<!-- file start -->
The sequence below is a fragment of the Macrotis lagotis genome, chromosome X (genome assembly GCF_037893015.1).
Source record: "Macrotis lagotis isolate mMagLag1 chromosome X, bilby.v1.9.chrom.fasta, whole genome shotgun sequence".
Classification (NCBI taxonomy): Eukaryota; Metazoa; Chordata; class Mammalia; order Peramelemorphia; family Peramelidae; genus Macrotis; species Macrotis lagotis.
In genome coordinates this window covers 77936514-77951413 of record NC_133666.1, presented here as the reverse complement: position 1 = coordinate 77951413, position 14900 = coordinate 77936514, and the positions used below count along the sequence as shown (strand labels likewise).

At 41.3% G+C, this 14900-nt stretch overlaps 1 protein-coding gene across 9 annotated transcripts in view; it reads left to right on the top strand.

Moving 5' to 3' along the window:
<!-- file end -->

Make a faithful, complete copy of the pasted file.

The sequence below is a fragment of the Macrotis lagotis genome, chromosome X (genome assembly GCF_037893015.1).
Source record: "Macrotis lagotis isolate mMagLag1 chromosome X, bilby.v1.9.chrom.fasta, whole genome shotgun sequence".
Classification (NCBI taxonomy): Eukaryota; Metazoa; Chordata; class Mammalia; order Peramelemorphia; family Peramelidae; genus Macrotis; species Macrotis lagotis.
In genome coordinates this window covers 77936514-77951413 of record NC_133666.1, presented here as the reverse complement: position 1 = coordinate 77951413, position 14900 = coordinate 77936514, and the positions used below count along the sequence as shown (strand labels likewise).

At 41.3% G+C, this 14900-nt stretch overlaps 1 protein-coding gene across 9 annotated transcripts in view; it reads left to right on the top strand.

Moving 5' to 3' along the window: